sail at exactly 1600 hours and you could practically set your watch by them.
To illustrate the near perfect timetable that
this company kept on this service there was, mounted on a wall in a pub in
Durban, an eight pointed star, much like a compass rose, that could be rotated
to indicate the positions of any of the eight liners at any given time.
For example, on each point of the star was a
ship's name pointing at one of the ports of call or positions at sea, fixed on the outer circle.
This in turn would reveal the positions of
all the other seven ships at that time. How many other shipping company's boast
such a timetable? (See
my rough diagram)
On voyages from
Southampton, these ships carried a wide range of general cargo with plenty of
farm machinery, vehicles, whiskey, spirits, confectionery, cosmetics, clothes
and shoes. I mention particularly shoes because in order to prevent pilfering
which was always a problem, the footwear for the left foot would go out on one
ship and the right foot, out on the next ship sailing the following week! The
ships on this service had a
passenger carrying capacity of around 650 in total, the majority were of Cabin
Class passengers and the remainder of around 200 First Class.
The outward bound ports of
call were mainly Las Palmas in the Canary Islands for bunkers and then on to
Cape Town. From there it was around the coast to Port Elizabeth and East London
and then on to Durban, sometimes stopping at Mossel Bay before returning to
Cape Town. Whilst
in Cape Town it was
nearly always necessary to moor the vessels up with two, 10 inch insurance
wires attached to huge shoreside coirs fore and aft, along with normal
moorings, due to the massive swell at times within the dock basin from the
influence of the Cape Rollers. To see these huge liners surging with strong
forward and rolling movements against their moorings alongside of the berth was something not normally seen when a ship
of that size is lying alongside of the berth.
To give the reader some idea of the size of those wires, they, like
other mooring wires,ropes etc. are measured by their circumference.
On the homeward run, they
would usually drop anchor at Funchal off of Madeira before returning to
Southampton, the whole round voyage taking just six weeks. When anchoring off
of Funchal, the company insisted that an Able Seaman go ''into the chains'' and
swing the lead prior to dropping anchor. I've no doubt at all that the anchor
probably landed in the same hole on the bottom of Funchal harbour every trip,
but this was the routine and they were sticklers for that.
On the homeward bound
voyages, the cargo's usually comprised of a wide selection of seasonal fruit,
cape brandies and wines and nearly always gold bullion. On arrival in Southampton,
the gold bullion would be taken to berths 43/44, the Cunard White Star berths,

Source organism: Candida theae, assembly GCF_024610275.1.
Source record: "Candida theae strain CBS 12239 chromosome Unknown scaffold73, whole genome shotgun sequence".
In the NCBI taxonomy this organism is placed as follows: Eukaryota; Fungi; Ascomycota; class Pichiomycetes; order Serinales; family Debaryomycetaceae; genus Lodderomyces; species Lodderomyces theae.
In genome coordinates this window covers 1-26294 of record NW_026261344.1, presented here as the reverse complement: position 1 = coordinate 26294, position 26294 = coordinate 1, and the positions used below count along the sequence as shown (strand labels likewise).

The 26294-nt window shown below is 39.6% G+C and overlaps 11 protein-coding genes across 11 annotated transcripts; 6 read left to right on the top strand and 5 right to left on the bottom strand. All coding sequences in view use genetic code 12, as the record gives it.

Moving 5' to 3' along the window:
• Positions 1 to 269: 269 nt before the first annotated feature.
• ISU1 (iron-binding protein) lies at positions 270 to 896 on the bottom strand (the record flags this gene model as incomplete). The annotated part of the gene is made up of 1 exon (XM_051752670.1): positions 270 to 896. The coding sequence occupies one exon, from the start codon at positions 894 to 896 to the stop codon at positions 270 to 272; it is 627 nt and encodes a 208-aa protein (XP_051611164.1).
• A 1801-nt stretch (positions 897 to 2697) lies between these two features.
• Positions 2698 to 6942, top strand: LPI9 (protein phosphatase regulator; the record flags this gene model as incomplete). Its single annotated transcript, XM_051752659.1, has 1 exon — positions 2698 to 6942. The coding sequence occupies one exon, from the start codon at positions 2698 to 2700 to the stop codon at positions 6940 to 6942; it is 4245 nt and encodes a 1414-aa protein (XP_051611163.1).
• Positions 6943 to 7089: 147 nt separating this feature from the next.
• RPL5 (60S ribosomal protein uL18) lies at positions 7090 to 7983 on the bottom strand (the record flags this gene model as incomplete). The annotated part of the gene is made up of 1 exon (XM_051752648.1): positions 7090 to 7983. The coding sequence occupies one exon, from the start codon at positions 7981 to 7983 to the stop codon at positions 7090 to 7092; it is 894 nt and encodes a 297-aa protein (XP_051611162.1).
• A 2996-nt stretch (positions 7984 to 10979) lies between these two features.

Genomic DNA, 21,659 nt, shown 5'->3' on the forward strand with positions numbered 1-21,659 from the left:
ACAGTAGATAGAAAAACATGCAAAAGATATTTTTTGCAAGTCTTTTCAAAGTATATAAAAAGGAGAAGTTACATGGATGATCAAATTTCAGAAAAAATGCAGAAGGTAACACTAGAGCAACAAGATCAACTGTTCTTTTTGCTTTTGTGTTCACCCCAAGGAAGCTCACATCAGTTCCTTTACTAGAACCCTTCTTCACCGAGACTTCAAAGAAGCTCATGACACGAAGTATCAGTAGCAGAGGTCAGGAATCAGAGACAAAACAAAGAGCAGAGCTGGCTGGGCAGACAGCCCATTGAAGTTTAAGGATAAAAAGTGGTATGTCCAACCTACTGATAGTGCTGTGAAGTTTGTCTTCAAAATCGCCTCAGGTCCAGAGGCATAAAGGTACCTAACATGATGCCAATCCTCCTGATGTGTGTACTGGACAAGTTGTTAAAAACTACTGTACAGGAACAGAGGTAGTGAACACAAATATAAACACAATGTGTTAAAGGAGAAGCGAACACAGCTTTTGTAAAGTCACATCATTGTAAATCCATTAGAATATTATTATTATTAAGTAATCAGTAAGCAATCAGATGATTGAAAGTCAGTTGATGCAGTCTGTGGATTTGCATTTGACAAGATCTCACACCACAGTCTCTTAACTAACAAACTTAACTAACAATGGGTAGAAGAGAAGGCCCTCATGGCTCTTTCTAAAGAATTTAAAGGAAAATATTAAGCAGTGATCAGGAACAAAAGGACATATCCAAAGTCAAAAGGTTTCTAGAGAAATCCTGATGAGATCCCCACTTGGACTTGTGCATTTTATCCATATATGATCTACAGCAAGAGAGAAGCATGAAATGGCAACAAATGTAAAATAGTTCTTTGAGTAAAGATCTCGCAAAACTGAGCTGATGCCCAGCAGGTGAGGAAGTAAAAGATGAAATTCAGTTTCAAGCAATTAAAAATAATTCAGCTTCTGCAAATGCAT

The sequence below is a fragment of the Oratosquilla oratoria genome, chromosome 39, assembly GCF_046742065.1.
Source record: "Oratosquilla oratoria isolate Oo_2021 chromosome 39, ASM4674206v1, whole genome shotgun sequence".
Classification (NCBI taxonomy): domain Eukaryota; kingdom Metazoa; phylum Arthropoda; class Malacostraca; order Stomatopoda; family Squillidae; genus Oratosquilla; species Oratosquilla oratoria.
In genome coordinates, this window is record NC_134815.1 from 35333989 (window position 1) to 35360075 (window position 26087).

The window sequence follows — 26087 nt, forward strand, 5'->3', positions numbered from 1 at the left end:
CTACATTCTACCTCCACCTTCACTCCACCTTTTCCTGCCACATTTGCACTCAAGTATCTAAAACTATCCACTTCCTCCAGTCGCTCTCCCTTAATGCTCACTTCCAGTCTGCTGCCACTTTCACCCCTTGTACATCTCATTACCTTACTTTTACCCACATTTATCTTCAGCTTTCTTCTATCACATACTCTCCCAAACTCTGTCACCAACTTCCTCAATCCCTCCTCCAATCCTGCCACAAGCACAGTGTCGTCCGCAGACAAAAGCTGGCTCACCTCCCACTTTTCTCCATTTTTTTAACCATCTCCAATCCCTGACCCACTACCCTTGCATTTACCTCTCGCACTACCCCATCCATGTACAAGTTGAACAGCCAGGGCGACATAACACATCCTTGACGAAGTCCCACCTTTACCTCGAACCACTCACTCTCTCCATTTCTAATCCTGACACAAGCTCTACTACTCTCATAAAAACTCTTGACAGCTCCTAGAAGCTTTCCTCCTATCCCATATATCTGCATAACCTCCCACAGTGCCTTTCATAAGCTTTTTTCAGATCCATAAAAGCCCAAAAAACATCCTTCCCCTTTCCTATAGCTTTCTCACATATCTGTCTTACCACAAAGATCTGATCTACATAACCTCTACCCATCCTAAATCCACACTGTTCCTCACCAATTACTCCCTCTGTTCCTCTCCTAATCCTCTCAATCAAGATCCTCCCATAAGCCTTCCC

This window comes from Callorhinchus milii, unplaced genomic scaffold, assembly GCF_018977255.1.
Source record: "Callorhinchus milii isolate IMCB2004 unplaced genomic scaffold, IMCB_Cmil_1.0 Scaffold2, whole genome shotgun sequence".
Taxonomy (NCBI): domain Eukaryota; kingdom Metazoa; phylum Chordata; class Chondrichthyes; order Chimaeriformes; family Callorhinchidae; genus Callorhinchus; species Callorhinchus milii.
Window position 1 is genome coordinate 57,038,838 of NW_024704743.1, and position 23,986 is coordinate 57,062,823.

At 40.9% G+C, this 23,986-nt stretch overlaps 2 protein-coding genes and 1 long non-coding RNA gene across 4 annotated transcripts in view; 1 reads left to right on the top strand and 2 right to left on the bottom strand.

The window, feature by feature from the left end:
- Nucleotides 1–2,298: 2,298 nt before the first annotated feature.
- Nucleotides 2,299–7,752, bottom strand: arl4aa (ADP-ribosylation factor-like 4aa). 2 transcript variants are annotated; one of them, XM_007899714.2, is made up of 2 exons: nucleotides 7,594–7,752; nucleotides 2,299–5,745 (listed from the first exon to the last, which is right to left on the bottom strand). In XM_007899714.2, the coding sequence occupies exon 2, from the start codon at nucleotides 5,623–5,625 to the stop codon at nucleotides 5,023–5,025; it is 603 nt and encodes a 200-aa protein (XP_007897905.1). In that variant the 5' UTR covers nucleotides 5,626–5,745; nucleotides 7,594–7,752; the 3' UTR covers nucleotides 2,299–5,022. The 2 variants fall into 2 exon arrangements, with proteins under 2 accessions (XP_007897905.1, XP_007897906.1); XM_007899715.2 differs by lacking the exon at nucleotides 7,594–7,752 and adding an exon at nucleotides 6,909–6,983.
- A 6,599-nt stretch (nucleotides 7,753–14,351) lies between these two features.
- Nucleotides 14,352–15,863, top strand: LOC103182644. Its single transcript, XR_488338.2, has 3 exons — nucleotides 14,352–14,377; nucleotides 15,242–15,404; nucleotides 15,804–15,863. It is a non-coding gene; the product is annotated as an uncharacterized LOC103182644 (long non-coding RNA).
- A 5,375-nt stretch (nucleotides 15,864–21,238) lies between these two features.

for shipment to New York. Seamen
those days were of the opinion that the Titanic also carried bullion, shipped
up from South Africa as this process had been on- going for many years
previously. always of course, in the utmost secrecy. When serving on the
old Queen Mary and Elizabeth, I can remember
gold bullion being loaded in Southampton, along
with furs, jewellery and perfumes being loaded at Cherbourg, all of which
was stowed in the ship's bullion rooms right forward.
These strong room
facilities were inspected every 4 hours
throughout the voyage by the Master at Arms and the officer of the watch and to
my knowledge, these valuable cargo's have always arrived safely at their port
of destination. However, this was not the case on one particular voyage with
Union Castle Line when returning from Cape Town in the early 1960's.
If one would like to take the time to go
through Southampton's Southern Daily Echo's archives going back to that time,
it will be found that the gold consignment had been stolen during the voyage
and was later discovered hidden in a sand box up on the ship's boat deck.
Several members of the crew as I remember, were arrested as a result.
The Winchester Castle
was bult by Harland and Wolff in
1929 and was originally built with two funnels although one was removed later
in order to streamline her appearance. I joined this ship as an Able Seaman
in September 1957
and did a couple of
trips on her to get away from the British winter and enjoy some of the good
weather down the Cape, just the same as many other seamen did at that time.
The Carnarvon Castle was
another old Union Castle ship built by Harland and Wolff in 1926.
Like some of the other older vessels in the
fleet, she was later re- engined to increase her speed for the growing
passenger numbers and to maintain the valuable mail contract. As with other
ships of the line she had been commisioned by the Royal Navy for war time
service and like most other old ships, the crew accommodation wasn't up to
I signed on to this ''old
girl'' in September 1958 and the reason I chose this company's ships
occasionally was as a result of having some good friends in South Africa at